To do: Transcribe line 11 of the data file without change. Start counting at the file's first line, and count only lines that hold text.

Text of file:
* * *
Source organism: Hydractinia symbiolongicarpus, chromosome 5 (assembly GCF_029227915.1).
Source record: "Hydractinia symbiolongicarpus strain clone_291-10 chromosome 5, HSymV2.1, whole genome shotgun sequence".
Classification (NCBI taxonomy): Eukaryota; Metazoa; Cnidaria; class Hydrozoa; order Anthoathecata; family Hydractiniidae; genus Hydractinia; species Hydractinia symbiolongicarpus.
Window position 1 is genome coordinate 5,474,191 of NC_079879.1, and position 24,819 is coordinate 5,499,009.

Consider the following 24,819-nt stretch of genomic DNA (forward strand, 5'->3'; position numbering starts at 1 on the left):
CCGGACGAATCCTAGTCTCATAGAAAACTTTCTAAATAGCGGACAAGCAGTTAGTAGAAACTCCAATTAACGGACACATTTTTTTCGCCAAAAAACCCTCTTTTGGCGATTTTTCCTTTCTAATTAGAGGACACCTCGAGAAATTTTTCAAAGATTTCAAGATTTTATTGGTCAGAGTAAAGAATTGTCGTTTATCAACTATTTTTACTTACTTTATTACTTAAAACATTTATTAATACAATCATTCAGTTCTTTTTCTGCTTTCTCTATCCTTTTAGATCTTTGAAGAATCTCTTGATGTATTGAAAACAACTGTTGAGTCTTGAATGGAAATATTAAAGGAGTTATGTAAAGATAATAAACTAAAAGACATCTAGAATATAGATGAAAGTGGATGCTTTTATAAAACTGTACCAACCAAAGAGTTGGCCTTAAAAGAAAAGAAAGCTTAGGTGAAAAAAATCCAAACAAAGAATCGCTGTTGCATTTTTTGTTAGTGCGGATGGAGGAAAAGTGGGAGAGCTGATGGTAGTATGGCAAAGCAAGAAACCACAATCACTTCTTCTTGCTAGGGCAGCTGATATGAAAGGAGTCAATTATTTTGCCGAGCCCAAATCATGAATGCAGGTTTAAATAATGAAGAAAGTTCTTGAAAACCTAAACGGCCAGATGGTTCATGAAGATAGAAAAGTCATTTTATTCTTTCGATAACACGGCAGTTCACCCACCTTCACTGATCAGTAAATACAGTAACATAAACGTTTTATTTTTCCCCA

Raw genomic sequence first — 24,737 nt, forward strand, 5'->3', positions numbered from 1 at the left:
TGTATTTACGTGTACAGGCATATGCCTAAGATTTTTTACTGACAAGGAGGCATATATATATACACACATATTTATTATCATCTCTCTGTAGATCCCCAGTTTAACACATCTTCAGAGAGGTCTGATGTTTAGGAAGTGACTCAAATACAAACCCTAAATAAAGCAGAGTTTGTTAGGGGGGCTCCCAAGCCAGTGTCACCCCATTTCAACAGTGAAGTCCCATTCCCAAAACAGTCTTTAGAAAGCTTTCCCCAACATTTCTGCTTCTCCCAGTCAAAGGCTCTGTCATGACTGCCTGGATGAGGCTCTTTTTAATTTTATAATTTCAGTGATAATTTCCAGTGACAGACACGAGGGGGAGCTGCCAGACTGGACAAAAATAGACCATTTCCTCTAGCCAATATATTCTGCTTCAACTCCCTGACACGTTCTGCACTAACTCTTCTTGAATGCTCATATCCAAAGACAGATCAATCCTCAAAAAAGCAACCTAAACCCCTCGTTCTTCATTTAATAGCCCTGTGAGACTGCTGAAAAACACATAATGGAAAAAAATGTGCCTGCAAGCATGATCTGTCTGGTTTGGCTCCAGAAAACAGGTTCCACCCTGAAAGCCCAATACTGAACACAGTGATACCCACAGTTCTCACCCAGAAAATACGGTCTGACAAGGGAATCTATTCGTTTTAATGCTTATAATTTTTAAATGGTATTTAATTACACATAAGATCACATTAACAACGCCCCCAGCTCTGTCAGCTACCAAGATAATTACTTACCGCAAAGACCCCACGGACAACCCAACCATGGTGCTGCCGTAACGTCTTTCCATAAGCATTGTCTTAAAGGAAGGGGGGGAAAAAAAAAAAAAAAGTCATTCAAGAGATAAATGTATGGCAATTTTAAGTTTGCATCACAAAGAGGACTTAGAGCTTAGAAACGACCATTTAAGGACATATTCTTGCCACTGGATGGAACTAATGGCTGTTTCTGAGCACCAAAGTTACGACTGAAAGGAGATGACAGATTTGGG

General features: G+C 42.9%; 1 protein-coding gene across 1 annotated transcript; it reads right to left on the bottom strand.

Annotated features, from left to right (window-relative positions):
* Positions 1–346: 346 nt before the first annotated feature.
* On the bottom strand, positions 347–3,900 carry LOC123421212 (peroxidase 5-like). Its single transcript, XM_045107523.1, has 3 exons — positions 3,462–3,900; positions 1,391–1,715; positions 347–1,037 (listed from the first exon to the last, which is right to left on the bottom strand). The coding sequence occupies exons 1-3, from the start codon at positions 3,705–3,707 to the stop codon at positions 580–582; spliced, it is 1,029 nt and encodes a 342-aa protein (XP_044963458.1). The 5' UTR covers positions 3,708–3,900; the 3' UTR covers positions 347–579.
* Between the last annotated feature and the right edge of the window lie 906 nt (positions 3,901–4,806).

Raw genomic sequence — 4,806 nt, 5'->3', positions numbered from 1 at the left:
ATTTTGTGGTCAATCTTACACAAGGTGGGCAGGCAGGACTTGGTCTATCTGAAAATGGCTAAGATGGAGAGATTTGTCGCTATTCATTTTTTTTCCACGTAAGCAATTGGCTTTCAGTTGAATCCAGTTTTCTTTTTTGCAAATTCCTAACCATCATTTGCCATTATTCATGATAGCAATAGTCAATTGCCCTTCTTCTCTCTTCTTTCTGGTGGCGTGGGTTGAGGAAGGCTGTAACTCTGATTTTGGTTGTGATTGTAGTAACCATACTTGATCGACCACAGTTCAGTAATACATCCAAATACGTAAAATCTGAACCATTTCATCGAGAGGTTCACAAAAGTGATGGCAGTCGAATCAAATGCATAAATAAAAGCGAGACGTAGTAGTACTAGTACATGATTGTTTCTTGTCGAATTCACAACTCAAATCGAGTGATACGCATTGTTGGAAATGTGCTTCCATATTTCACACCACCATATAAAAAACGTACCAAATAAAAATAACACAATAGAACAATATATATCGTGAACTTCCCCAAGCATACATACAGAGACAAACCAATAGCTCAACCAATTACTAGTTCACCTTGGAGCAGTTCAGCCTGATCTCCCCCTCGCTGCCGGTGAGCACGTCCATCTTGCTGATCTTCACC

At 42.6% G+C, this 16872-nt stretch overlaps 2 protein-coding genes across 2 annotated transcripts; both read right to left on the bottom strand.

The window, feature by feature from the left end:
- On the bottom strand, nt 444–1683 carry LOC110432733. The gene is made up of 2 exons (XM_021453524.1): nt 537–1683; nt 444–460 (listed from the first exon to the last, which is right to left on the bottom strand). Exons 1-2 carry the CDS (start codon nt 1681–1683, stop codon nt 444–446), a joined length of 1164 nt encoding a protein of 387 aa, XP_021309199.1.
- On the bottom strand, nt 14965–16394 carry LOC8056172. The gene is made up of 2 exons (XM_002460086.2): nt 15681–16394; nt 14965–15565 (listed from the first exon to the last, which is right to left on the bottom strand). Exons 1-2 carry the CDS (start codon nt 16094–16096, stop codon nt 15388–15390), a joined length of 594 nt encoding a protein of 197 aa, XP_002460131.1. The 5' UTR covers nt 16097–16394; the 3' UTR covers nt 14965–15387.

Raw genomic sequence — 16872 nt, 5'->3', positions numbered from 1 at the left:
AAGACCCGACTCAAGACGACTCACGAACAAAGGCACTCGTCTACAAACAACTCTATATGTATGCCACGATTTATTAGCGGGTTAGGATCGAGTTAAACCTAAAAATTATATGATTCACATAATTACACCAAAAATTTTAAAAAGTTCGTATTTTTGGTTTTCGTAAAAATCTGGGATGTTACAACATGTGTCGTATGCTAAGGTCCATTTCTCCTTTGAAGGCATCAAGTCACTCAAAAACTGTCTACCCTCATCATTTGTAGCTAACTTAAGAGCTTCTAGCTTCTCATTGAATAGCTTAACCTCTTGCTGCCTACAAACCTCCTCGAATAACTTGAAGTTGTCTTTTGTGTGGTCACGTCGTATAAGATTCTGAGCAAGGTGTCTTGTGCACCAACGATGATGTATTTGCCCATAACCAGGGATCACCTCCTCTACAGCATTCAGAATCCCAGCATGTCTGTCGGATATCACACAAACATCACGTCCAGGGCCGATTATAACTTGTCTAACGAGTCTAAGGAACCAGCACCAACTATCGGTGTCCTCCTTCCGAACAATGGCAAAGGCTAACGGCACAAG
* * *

* Positions 1–346: 346 nt before the first annotated feature.